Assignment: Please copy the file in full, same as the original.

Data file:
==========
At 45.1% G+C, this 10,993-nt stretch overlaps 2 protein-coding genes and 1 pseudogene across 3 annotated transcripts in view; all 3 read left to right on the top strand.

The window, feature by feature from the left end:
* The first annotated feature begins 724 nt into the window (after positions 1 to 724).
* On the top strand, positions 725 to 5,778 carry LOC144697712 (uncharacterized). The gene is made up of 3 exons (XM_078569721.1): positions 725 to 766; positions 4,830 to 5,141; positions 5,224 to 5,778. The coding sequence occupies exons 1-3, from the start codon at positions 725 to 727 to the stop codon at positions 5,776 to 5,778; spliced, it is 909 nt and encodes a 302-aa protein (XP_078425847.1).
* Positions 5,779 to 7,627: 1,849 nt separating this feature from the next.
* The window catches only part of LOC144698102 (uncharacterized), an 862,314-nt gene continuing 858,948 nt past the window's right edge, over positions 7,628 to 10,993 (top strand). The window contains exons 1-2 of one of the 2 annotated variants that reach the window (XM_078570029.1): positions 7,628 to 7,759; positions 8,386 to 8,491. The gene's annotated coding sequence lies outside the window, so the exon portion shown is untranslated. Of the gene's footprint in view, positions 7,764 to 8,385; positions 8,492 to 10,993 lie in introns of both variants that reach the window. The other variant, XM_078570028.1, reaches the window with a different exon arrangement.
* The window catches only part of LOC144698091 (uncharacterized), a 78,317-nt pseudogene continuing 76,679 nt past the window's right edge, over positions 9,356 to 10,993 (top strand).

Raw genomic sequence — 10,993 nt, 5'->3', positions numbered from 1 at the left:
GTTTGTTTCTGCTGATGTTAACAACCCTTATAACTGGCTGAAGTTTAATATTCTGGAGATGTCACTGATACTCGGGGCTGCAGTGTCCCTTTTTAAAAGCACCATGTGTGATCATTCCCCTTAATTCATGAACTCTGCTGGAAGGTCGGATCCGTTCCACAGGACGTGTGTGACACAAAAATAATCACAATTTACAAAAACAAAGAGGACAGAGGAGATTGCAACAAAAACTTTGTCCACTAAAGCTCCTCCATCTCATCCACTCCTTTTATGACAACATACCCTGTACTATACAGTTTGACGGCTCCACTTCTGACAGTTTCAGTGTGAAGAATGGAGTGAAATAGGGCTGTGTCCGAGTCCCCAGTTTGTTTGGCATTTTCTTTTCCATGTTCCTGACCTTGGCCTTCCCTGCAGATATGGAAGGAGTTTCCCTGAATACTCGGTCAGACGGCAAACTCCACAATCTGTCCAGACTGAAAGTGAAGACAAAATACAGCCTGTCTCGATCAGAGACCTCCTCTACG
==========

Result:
At 45.1% G+C, this 10,993-nt stretch overlaps 2 protein-coding genes and 1 pseudogene across 3 annotated transcripts in view; all 3 read left to right on the top strand.

The window, feature by feature from the left end:
* The first annotated feature begins 724 nt into the window (after positions 1 to 724).
* On the top strand, positions 725 to 5,778 carry LOC144697712 (uncharacterized). The gene is made up of 3 exons (XM_078569721.1): positions 725 to 766; positions 4,830 to 5,141; positions 5,224 to 5,778. The coding sequence occupies exons 1-3, from the start codon at positions 725 to 727 to the stop codon at positions 5,776 to 5,778; spliced, it is 909 nt and encodes a 302-aa protein (XP_078425847.1).
* Positions 5,779 to 7,627: 1,849 nt separating this feature from the next.
* The window catches only part of LOC144698102 (uncharacterized), an 862,314-nt gene continuing 858,948 nt past the window's right edge, over positions 7,628 to 10,993 (top strand). The window contains exons 1-2 of one of the 2 annotated variants that reach the window (XM_078570029.1): positions 7,628 to 7,759; positions 8,386 to 8,491. The gene's annotated coding sequence lies outside the window, so the exon portion shown is untranslated. Of the gene's footprint in view, positions 7,764 to 8,385; positions 8,492 to 10,993 lie in introns of both variants that reach the window. The other variant, XM_078570028.1, reaches the window with a different exon arrangement.
* The window catches only part of LOC144698091 (uncharacterized), a 78,317-nt pseudogene continuing 76,679 nt past the window's right edge, over positions 9,356 to 10,993 (top strand).

Raw genomic sequence — 10,993 nt, 5'->3', positions numbered from 1 at the left:
GTTTGTTTCTGCTGATGTTAACAACCCTTATAACTGGCTGAAGTTTAATATTCTGGAGATGTCACTGATACTCGGGGCTGCAGTGTCCCTTTTTAAAAGCACCATGTGTGATCATTCCCCTTAATTCATGAACTCTGCTGGAAGGTCGGATCCGTTCCACAGGACGTGTGTGACACAAAAATAATCACAATTTACAAAAACAAAGAGGACAGAGGAGATTGCAACAAAAACTTTGTCCACTAAAGCTCCTCCATCTCATCCACTCCTTTTATGACAACATACCCTGTACTATACAGTTTGACGGCTCCACTTCTGACAGTTTCAGTGTGAAGAATGGAGTGAAATAGGGCTGTGTCCGAGTCCCCAGTTTGTTTGGCATTTTCTTTTCCATGTTCCTGACCTTGGCCTTCCCTGCAGATATGGAAGGAGTTTCCCTGAATACTCGGTCAGACGGCAAACTCCACAATCTGTCCAGACTGAAAGTGAAGACAAAATACAGCCTGTCTCGATCAGAGACCTCCTCTACG